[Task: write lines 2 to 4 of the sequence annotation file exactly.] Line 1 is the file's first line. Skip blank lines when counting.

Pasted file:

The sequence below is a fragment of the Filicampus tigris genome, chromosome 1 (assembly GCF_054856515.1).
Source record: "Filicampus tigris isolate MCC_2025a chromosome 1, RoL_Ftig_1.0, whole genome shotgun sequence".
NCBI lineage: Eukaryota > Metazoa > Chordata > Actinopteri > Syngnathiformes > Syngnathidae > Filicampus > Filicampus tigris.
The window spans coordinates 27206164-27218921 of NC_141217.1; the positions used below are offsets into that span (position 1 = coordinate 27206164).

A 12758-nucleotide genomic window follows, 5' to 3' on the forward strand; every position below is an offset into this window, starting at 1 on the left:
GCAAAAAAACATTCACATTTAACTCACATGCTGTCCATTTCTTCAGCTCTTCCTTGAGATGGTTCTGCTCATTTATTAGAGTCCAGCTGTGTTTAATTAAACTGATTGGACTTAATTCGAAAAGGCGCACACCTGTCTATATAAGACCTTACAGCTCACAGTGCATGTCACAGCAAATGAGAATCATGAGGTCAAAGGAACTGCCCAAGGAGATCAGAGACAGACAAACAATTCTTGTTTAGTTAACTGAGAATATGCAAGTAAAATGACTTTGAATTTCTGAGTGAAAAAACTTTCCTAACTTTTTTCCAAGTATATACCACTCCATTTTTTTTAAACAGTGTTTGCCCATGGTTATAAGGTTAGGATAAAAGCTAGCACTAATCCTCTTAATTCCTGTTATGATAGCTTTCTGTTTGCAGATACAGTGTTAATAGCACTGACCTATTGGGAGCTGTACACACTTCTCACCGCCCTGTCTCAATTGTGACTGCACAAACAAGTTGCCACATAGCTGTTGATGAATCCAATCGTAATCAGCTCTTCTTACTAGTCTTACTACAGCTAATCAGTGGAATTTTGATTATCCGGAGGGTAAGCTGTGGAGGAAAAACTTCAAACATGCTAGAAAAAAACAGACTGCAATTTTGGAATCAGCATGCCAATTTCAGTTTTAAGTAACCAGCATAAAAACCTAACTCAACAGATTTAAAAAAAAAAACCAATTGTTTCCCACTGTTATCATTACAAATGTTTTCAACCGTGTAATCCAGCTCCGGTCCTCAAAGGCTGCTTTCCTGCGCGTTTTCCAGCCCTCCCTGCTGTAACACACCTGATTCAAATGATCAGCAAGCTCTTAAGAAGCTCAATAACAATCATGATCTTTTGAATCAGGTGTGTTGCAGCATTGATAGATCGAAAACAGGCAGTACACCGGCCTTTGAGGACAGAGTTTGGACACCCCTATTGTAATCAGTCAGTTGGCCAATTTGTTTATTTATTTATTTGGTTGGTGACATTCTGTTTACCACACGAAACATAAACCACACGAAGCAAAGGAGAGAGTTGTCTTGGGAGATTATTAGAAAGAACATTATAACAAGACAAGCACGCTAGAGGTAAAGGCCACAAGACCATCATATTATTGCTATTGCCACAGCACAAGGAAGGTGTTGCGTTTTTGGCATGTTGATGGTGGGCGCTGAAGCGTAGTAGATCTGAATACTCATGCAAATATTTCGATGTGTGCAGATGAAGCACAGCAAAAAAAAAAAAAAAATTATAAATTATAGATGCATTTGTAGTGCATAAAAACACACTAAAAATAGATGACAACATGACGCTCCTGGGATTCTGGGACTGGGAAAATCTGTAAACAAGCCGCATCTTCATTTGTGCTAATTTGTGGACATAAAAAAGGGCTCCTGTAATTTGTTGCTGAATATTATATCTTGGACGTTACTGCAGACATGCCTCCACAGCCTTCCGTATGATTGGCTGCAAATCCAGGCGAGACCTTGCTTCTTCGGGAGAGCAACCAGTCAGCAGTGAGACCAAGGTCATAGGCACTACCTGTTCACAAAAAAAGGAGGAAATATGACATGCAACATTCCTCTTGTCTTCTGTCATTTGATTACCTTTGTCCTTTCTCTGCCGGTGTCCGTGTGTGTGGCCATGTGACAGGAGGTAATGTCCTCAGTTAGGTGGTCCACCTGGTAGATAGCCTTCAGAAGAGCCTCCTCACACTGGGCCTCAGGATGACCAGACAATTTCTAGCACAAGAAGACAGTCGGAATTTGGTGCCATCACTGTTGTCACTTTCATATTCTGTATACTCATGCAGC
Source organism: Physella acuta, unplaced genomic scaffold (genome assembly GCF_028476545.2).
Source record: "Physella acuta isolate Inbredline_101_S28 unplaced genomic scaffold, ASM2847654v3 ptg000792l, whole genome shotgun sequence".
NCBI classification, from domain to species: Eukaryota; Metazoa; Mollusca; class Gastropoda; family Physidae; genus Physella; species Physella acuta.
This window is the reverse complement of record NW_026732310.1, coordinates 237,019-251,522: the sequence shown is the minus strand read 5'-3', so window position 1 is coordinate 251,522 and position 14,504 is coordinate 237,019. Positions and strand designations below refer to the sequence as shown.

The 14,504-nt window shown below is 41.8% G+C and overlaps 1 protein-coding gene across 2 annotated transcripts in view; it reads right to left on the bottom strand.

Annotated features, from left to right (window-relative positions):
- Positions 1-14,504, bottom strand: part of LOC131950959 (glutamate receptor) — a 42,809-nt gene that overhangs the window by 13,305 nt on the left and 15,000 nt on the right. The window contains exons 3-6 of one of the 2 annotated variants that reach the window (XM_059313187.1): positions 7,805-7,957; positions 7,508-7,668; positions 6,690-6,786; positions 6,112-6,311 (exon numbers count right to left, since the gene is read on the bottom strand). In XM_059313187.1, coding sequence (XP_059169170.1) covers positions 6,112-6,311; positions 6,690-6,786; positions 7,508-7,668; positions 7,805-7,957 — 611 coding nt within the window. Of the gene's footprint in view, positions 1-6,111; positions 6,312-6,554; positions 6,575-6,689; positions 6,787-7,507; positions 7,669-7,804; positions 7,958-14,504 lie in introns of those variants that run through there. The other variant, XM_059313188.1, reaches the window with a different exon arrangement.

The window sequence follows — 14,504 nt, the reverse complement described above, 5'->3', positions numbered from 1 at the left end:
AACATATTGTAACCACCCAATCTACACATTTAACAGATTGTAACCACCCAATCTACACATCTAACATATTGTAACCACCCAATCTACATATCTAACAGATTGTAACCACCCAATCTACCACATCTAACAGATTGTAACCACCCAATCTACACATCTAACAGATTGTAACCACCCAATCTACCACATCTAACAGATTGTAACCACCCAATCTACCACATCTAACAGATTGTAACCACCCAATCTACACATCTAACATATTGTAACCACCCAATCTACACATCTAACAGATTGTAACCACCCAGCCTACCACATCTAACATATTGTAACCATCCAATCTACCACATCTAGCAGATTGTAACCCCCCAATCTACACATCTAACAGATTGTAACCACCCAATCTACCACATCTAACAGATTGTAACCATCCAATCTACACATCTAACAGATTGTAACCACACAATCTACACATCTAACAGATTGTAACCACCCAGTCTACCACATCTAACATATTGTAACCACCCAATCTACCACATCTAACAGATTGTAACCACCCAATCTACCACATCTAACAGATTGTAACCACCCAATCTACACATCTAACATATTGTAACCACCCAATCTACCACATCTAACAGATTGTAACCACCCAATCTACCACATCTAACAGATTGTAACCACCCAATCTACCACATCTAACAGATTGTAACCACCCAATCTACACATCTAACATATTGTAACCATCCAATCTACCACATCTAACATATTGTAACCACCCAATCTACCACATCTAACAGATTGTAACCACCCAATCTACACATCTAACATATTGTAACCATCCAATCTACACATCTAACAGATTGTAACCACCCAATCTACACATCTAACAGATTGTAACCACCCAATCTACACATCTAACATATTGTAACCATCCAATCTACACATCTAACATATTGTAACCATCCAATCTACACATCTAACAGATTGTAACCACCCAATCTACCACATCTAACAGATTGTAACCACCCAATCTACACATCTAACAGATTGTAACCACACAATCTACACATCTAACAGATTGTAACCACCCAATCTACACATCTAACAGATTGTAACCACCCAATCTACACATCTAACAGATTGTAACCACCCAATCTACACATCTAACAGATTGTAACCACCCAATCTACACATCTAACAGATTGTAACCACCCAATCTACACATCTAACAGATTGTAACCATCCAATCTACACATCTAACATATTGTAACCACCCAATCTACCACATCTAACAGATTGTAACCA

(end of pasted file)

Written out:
Source record: "Filicampus tigris isolate MCC_2025a chromosome 1, RoL_Ftig_1.0, whole genome shotgun sequence".
NCBI lineage: Eukaryota > Metazoa > Chordata > Actinopteri > Syngnathiformes > Syngnathidae > Filicampus > Filicampus tigris.
The window spans coordinates 27206164-27218921 of NC_141217.1; the positions used below are offsets into that span (position 1 = coordinate 27206164).